4 Reasons Most Enterprise-Level Businesses (Still) Don't Get Digital Adoption
Grow Your Business, Not Your Inbox
We live in a digital age, but in many enterprise-level businesses, you wouldn’t know it. Many companies have vague plans for how they will shift to a more digital focus. Despite this, a bulk of their operations -- both internal and customer-facing -- remain stuck in an earlier era.
These corporations stand to miss out on significant profits enabled by digital adoption. As just one example, research data from McKinsey & Company reveals that companies driven by customer analytics are 23 times as likely to acquire new customers and 19 times more likely to reach above-average profitability.
The benefits are clear. However, many enterprise-level organizations continue to lag behind startups in fully adopting and embracing the digital solutions now available. Though in fairness, there are several factors that can keep a company from achieving digital adoption, despite efforts to improve tech usage. Here are four to be mindful of.
Related: 3 Ways Digital Adoption Can Make You a Better Business Leader
1. Failure to understand what digital adoption really is.
One key issue holding businesses back is that many company leaders don’t understand what digital adoption truly means. Some assume that it merely means providing advertising through social media and other digital platforms. Others make the mistake of believing it is nothing more than an upgraded form of IT.
In reality, digital adoption is an extension of a business’s complete digital transformation. As new software is introduced to streamline operations, digital adoption occurs as end-users are able to fully benefit from these upgrades. But research from Michael Gale at Forbes reveals that 84 percent of businesses report failing at this crucial process.
2. Lack of employee training.
Speaking of digital adoption, Tamara Rosin, managing editor at WalkMe, explains in a blog post that, “You choose cutting-edge technology to make it happen, then dive into implementation. But then, few employees actually use the technology, and the ones that do stick to a small range of elementary features.”
Continues Rosin, “Complex business processes lead many to drop off before they even complete a task. Demand for IT support becomes unmanageable. User frustration and stress cause a serious blow to employee morale. The tools that were supposed to lift employee productivity to new heights are becoming barriers to completing everyday work.”
This all points to the fact that when businesses don’t understand what digital adoption entails, they tend to overlook one of the most crucial elements of digital adoption success: employee training. Without quality training, employees will fail to benefit from new tech and might even use their own preferred applications instead. In fact, a research survey from McAfee found that more than 80 percent of employees use unapproved SaaS applications at work. Without a strong digital-adoption solution in place, even the best software won’t improve results for your company.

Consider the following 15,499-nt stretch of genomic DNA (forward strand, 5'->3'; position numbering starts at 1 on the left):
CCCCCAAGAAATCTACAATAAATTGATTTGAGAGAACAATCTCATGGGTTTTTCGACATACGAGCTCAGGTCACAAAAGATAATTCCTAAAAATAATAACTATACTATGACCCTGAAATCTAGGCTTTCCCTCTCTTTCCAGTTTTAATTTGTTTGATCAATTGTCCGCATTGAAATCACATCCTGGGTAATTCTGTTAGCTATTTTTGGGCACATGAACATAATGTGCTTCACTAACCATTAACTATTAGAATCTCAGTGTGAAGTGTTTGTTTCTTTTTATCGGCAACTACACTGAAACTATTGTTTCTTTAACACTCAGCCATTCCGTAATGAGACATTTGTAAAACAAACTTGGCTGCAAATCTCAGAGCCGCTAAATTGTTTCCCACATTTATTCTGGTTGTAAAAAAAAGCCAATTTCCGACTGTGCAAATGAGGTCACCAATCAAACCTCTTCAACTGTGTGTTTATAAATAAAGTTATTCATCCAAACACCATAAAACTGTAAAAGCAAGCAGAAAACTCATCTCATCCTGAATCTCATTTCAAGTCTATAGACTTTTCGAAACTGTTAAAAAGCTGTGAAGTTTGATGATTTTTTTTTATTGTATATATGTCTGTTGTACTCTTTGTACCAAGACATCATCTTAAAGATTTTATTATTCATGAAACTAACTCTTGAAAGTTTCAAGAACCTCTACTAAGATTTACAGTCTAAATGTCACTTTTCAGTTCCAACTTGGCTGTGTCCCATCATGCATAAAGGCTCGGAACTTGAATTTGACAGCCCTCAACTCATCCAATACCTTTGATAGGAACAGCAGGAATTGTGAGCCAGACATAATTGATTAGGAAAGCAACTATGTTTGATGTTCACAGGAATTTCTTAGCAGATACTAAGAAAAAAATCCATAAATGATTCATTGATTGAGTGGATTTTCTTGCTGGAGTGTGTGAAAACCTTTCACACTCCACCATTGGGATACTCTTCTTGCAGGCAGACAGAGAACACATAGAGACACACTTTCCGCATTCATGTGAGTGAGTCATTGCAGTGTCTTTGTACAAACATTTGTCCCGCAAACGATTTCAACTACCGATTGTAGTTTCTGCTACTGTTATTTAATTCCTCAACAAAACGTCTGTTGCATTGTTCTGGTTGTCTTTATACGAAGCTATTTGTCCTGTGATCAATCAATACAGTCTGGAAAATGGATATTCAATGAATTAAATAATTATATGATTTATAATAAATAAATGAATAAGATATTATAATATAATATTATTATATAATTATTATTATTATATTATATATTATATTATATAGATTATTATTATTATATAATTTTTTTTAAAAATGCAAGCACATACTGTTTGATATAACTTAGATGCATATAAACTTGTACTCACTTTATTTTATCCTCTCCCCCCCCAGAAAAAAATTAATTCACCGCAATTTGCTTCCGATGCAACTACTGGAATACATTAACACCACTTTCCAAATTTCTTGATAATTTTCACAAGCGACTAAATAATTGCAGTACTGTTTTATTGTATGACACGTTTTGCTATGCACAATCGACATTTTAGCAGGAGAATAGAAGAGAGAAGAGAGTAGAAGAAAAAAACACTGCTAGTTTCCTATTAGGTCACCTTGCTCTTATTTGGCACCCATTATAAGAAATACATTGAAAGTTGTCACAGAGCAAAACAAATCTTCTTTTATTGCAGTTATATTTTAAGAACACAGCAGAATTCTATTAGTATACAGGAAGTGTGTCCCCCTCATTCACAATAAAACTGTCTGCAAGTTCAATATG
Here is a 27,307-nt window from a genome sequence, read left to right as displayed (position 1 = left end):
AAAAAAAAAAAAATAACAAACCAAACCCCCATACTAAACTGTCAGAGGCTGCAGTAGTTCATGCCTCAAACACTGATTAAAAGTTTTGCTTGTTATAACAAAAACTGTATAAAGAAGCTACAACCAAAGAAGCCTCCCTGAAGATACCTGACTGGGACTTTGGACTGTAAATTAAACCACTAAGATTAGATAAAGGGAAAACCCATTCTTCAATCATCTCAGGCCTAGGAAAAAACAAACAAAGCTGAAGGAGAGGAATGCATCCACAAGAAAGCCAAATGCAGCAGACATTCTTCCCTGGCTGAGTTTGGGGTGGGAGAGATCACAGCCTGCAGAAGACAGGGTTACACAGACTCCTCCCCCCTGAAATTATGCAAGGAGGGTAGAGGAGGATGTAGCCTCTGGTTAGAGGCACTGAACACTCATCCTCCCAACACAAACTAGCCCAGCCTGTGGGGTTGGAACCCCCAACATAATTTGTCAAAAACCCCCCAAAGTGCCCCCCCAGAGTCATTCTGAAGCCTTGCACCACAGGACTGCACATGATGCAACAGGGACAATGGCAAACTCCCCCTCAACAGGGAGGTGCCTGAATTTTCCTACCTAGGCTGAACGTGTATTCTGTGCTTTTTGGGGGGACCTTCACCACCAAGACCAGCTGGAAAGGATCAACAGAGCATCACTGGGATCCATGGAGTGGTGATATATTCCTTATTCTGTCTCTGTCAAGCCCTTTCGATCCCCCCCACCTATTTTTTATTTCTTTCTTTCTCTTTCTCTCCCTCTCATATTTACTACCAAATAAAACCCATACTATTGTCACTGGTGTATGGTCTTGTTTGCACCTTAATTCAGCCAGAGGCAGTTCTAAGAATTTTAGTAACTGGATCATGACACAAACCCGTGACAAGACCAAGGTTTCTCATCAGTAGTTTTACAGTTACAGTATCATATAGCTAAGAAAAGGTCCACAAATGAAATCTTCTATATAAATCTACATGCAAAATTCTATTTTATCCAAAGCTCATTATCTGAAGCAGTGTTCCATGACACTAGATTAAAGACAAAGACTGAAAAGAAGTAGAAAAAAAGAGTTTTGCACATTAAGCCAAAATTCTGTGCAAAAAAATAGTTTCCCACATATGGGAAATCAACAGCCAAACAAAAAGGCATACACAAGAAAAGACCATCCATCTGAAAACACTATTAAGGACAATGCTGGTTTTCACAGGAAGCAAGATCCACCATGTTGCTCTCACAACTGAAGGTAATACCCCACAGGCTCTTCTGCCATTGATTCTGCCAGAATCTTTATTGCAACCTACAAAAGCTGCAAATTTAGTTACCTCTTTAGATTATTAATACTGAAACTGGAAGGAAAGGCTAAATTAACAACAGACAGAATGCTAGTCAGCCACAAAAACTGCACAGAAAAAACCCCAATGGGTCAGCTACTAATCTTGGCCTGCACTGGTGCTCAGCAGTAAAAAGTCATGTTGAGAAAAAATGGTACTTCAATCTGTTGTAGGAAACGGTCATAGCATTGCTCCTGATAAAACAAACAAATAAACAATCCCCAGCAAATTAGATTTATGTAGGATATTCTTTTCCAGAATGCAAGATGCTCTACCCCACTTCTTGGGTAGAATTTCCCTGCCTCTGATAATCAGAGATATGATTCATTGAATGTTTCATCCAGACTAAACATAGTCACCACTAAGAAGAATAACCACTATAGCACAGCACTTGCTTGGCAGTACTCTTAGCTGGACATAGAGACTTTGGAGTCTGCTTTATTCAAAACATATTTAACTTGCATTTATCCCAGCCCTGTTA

3. Underestimating digital’s disruptive nature.
Part of the reason employee training can get overlooked during digital-adoption efforts is because business leadership has a tendency to underestimate just how disruptive new digital products can be. This is a trend that has, sadly, repeated itself all too often in the business world. Just consider what happened to once-dominant brands like Blockbuster and Kodak, each of which failed to anticipate how disruptive digital competitors would be.
Similarly, the adoption of new digital tech will disrupt your way of doing business. It will change processes for your employees. It may change the way you interact with customers. It could even lead to a shift in your product and service lineup.
The consequences of digital adoption can be far-reaching for your business operations, and your employees will feel the brunt of these changes. Planning for potential outcomes in advance will ensure that you can successfully make the pivot.
4. Lack of value-driven change.
Change for change’s sake is rarely a good idea, and this applies just as readily to digital adoption. Any transformative efforts for implementing digital tech in your company must focus on how it will provide meaningful value for your company and your customers.
For example, as Sherice Jacobs writes in a blog post for Neil Patel, “Despite all of these innovative uses of big data, there’s still a fine line to cross between convenience and creepiness … Preventing the spread of illness and helping stranded travelers have a comfortable place to stay are two smart ways to help further cement customer loyalty beyond just the pure common-sense application of helping out your fellow humans. But being able to predict things as intimate as pregnancy, or how the weather might affect your hair, could be getting a little too cozy with customers for comfort.”
Whether your new tech tools will be used for big-data collection or automating key supply-chain tasks, you must start with the end in mind. Focusing on how a particular change will provide value to your organization as a whole will help you better understand how it will affect employees and customers. This will, in turn, guide you to be more efficient in digital-adoption efforts.
Our increasingly digital economy has introduced many new challenges for startups and enterprise-level companies, but it has also brought about key opportunities for growth. As businesses overcome the roadblocks keeping them from true digital adoption, they will be better equipped for what the market holds in the future.